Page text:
Skip to main content
LSU Law Logo

Course Catalog – Juvenile Defense

5858 Juvenile Defense Clinic Practicum (3 credits for 3Ls; 2 credits for 2Ls)

Prerequisite (3Ls only): The Legal Profession (LAW 5721)
Co-requisite: Juvenile Defense Clinic Course Component

Third-year student attorneys are certified under Louisiana Supreme Court Rule XX to engage in the actual representation of juvenile defendants in delinquency proceedings before the East Baton Rouge Parish Juvenile Court. Second-year students assist supervising professors and certified student attorneys with representation.  All students receive intensive training in litigation skills and close individual supervision by clinic faculty to ensure representation is consistent with best practices in juvenile and criminal defense.  Third-year students make frequent court appearances and have the opportunity to engage in plea bargaining, trial advocacy and dispositional advocacy.  All students gain experience in client interviewing and counseling, factual investigation, motions practice, trial preparation, and holistic advocacy.  Students may also have the opportunity to engage in writs and appellate practice.  Students meet as a group on a weekly basis to engage in case conferencing and universalize the learning arising from each individual representation experience.  This course is graded Pass/Fail (E,HP,P,F).  Participation requires consent of the Professor.  Note: This course requires a pre-semester orientation.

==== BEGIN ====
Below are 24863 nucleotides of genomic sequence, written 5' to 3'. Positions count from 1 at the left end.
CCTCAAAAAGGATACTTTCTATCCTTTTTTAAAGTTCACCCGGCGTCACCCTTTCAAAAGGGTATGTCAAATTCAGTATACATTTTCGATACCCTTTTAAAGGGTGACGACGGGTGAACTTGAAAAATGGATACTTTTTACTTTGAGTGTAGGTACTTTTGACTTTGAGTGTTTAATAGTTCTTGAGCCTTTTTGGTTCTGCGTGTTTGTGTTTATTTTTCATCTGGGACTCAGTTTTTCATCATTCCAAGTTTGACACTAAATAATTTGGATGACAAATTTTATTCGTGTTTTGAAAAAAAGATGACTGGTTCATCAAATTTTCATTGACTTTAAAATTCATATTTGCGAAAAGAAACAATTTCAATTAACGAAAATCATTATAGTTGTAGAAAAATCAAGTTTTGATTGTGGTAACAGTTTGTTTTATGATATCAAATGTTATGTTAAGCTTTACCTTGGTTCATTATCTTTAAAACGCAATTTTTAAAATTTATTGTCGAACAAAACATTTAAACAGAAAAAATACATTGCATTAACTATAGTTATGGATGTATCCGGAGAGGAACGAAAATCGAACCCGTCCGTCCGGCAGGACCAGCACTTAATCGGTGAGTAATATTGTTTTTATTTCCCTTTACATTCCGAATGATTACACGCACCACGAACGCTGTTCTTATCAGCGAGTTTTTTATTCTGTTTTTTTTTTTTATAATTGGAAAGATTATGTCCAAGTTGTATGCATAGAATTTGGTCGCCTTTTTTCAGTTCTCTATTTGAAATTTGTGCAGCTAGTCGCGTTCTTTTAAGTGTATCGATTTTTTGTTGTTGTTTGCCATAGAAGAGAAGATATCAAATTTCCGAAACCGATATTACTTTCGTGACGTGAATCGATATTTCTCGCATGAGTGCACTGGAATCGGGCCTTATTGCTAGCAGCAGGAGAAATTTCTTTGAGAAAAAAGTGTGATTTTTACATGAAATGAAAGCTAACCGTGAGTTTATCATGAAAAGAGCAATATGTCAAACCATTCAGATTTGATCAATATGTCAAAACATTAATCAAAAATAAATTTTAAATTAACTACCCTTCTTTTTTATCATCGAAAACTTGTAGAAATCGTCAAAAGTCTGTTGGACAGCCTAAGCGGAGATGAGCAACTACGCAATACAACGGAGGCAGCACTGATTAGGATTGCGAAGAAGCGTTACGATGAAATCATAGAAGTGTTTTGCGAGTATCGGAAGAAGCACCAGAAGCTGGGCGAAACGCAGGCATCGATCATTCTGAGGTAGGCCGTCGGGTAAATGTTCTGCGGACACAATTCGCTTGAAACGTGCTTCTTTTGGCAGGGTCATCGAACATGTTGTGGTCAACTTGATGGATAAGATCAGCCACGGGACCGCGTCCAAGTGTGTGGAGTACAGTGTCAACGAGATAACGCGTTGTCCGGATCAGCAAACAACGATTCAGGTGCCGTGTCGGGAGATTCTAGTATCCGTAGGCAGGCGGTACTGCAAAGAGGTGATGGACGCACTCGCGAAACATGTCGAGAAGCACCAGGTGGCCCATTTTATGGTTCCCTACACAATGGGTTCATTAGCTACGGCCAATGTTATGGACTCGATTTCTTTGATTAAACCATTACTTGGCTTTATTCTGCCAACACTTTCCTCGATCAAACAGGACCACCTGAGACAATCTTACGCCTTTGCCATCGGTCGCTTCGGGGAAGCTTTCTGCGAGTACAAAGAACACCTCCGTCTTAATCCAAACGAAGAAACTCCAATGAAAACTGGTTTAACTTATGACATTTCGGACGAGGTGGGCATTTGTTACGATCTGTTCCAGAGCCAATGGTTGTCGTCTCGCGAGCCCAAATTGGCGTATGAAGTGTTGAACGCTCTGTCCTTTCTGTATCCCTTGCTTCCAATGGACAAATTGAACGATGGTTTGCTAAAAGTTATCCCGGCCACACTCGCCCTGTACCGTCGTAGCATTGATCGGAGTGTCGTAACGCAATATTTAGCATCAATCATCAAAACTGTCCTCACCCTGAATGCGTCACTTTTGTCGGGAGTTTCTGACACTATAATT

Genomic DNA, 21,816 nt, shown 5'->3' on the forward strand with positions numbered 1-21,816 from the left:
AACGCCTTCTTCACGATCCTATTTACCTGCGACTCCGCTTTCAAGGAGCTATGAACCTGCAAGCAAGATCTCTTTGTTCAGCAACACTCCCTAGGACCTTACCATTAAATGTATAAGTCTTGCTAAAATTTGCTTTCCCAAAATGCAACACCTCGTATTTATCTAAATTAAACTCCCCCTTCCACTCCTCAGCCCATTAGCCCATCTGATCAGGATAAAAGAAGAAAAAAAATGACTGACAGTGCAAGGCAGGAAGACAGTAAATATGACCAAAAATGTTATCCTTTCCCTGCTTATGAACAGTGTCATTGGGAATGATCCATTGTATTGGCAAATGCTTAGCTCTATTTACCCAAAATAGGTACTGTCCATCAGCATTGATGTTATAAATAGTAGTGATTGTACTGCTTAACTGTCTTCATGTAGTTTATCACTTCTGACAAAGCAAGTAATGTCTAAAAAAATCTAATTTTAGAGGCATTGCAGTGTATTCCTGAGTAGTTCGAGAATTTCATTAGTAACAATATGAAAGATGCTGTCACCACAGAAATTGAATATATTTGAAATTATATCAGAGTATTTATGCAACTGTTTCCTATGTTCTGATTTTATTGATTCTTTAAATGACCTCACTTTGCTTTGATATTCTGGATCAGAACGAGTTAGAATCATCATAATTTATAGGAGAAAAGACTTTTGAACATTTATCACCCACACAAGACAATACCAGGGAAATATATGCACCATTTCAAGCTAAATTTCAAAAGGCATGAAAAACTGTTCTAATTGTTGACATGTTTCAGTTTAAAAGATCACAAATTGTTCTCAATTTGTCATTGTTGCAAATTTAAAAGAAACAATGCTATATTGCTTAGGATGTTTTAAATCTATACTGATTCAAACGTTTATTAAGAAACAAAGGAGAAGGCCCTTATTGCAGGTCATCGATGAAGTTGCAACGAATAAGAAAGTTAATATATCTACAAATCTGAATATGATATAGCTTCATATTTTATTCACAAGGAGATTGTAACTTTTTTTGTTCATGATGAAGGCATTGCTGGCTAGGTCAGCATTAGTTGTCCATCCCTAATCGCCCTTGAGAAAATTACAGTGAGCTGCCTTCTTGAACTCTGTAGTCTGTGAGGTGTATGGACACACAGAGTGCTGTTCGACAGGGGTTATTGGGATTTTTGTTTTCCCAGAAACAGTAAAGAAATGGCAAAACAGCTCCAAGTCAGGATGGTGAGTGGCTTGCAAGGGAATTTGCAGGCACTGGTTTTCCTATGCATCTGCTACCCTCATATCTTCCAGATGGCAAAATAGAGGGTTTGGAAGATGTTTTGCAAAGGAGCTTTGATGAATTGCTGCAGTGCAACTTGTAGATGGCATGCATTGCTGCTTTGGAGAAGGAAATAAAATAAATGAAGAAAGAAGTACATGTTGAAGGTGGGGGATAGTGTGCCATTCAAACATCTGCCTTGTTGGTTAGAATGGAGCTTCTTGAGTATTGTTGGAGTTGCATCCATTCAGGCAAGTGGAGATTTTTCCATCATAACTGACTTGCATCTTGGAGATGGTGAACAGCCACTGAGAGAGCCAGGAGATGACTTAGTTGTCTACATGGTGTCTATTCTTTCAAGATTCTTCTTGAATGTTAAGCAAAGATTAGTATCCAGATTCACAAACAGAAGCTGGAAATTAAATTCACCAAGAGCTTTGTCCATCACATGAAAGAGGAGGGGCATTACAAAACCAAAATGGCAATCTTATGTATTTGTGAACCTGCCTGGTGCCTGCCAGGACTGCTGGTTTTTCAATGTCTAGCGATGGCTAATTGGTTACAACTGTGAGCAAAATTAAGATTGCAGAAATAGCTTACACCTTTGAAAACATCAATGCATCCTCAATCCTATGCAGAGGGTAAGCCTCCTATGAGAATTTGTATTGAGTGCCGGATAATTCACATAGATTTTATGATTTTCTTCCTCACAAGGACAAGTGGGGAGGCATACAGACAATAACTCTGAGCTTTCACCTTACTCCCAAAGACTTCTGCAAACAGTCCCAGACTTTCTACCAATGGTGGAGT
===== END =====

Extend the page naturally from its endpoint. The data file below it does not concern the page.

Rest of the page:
5624 Juvenile Defense Clinic Course Component (2)

Prerequisite (3Ls only): The Legal Profession (LAW 5721)
Co-requisite: Juvenile Defense Clinic Practicum.

In this graded course component, second and third-year students receive intensive instruction in the substantive law, procedures, concepts and skills needed to defend the juvenile clients served in the Juvenile Defense Clinic Practicum.  This course focuses equally on the constitutional rights and procedural protections held in common with criminally accused adults as well as the unique protections of juvenile court that make juvenile justice a specialized area of law.  The course places a heavy emphasis on understanding the ethical duties of expressed interest representation and how those obligations are shaped in the juvenile defense context by the unique characteristics of adolescent development.  Students also explore the underlying and often competing interests that shape juvenile justice policy reform efforts.  Participation requires consent of the Professor.  Note: This course requires a pre-semester orientation